The Evolution Of Narrative Complexity In Us Tv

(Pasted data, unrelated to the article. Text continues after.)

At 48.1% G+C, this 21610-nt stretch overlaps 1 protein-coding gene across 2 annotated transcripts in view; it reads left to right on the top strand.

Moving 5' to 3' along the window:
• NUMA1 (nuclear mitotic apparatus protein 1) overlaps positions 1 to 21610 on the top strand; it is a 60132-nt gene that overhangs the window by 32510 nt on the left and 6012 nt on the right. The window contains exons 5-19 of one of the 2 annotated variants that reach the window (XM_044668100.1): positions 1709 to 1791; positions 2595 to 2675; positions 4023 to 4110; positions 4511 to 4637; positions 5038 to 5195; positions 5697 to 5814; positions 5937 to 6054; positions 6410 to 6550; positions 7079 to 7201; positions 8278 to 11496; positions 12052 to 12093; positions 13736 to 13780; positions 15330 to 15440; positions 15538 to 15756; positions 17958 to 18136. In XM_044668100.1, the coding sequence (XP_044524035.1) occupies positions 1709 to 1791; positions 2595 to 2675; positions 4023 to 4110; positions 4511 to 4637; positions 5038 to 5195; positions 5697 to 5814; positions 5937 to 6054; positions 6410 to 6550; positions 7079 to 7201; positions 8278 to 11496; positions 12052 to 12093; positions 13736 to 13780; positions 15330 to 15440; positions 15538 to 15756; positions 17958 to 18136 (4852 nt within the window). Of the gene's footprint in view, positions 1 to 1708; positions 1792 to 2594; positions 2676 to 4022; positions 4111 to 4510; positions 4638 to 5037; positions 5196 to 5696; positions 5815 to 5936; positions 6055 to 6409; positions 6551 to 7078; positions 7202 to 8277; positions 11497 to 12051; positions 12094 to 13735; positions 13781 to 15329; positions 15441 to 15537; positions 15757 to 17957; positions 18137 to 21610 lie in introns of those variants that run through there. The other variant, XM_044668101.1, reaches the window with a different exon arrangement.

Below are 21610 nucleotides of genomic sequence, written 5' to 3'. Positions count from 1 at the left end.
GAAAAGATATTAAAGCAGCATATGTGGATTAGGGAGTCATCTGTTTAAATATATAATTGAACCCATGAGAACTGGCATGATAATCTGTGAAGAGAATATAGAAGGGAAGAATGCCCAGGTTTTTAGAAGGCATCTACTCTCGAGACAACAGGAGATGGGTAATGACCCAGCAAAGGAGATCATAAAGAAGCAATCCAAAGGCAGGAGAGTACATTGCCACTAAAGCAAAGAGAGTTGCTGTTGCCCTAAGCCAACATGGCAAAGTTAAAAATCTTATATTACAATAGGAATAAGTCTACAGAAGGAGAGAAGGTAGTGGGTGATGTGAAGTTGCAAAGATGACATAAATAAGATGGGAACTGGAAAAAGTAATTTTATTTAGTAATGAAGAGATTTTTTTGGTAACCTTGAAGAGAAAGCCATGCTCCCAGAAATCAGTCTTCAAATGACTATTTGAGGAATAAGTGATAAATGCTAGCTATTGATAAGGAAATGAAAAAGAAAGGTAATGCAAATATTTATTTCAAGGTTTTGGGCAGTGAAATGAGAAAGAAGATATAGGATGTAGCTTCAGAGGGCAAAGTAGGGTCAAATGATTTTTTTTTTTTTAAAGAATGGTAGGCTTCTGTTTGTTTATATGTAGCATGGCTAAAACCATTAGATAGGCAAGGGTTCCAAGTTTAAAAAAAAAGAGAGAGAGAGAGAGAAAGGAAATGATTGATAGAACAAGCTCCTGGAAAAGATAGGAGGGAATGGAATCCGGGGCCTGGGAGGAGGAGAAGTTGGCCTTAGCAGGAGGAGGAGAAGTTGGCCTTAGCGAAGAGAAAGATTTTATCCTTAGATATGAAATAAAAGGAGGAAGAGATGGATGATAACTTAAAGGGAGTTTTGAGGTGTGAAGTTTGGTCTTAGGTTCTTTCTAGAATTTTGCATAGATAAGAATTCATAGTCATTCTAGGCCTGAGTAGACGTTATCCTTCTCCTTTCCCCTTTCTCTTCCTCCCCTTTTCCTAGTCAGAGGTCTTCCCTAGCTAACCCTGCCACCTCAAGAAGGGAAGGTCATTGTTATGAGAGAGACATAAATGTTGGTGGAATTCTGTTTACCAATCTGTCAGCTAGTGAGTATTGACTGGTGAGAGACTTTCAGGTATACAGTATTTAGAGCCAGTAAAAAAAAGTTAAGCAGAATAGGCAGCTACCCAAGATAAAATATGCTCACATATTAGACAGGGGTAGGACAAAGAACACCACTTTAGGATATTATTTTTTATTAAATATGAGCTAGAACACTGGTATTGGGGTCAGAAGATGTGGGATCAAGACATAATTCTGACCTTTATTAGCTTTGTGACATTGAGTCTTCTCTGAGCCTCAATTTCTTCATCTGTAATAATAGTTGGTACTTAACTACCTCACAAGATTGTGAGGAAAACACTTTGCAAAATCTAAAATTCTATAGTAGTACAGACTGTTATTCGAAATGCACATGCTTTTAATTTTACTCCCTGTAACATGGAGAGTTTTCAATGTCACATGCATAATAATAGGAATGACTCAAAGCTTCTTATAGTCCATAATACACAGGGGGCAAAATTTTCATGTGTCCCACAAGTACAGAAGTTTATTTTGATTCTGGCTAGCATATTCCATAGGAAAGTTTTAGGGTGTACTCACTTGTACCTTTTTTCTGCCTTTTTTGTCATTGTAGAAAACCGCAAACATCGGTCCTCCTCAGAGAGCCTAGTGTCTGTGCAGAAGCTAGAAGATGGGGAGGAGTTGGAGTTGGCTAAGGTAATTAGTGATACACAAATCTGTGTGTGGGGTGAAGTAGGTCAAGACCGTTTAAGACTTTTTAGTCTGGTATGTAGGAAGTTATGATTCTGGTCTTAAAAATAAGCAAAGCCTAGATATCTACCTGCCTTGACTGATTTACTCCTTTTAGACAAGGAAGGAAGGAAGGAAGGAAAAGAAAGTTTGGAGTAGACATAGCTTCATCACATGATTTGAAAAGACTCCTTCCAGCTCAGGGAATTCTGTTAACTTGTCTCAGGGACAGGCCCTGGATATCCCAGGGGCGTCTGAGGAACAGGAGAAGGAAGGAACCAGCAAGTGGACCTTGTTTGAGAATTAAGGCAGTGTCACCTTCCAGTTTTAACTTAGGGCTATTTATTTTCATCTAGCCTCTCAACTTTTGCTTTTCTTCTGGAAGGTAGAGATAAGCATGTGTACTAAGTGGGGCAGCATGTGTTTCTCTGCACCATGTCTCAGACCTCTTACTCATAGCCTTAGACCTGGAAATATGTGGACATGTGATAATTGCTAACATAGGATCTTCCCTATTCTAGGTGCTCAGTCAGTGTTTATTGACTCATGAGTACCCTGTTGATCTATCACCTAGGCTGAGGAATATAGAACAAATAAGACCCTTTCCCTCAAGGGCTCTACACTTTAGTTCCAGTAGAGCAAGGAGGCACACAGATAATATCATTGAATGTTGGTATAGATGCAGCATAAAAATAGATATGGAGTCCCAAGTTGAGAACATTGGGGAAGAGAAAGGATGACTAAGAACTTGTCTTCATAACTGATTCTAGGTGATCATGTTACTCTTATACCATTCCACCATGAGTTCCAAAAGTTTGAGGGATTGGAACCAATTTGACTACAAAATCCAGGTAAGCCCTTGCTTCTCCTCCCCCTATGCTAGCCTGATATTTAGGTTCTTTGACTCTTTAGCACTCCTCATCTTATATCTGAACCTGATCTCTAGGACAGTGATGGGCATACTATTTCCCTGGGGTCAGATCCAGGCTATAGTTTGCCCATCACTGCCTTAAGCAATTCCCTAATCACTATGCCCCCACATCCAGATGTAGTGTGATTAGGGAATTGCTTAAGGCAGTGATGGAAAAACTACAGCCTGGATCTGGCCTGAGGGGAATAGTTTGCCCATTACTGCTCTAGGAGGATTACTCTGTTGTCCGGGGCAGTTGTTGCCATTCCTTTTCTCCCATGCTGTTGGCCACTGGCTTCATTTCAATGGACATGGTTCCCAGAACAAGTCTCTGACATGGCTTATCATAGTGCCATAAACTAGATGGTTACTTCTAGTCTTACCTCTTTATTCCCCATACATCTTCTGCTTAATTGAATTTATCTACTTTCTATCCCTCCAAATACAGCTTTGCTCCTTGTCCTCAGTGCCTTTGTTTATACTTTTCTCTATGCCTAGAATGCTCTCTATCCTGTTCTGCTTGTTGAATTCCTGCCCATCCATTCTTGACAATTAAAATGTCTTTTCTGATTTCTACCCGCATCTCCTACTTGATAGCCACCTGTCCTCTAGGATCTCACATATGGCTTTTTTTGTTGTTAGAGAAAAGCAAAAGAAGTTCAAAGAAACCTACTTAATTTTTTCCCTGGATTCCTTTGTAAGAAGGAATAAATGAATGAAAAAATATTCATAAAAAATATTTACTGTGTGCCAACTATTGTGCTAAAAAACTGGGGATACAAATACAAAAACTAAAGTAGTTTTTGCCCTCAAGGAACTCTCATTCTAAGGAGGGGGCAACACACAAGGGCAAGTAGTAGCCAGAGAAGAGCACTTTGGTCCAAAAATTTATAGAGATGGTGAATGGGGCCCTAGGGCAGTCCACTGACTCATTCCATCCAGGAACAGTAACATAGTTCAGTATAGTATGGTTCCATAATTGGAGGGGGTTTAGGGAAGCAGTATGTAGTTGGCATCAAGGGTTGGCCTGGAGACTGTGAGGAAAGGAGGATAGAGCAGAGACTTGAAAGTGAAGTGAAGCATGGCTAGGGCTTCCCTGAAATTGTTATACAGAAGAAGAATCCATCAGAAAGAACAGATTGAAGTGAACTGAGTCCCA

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The complex narrative structure is usually used by television shows to add interest by complicating the story. It can occur when the show uses casually unrelated narratives to work together to bring thematic unity. This would usually involve two or three more narratives, each with their own set of characters. There is usually little or no interaction of characters or narrative events, simply two or three narratives existing alongside each other. This can sometimes be a problem for some viewers as it is common that they might lose track of what’s going on. Because there are so much more characters and so many stories happening at once, there is a lot more attention needed from the audience to keep track of the various narratives. In order to give the audience some sort of closure, there is usually an event of some sort at the end of the story that brings all the characters to one location or at least effects them all in some way. Another way narrative complexity is shown to us is by interlaying many flashbacks, or introducing stories within stories to make the story diverge from a central plot line while maintaining thematic unity. Examples of narrative complexity are ‘The Sopranos’, ‘The Wire’, ‘Breaking Bad’ and the lesser known (and probably the most narratively complex television show there is) ‘Damages’. The early days of American television was a time when a lot of hour-long anthology drama series were the most popular and often received great critical acclaim. With series such as ‘The Twilight Zone’, ‘Alfred Hitchcock Presents’ and the ‘Walt Disney’ anthology series dominating during the mid 1950s and early 1960s, this period of television was viewed as the ‘Golden Age’. The 1960s and 1970s saw the beginning of more complex narrative formats which we see dominating television these days. The first serial drama came in the form of ‘Peyton Place’, which was

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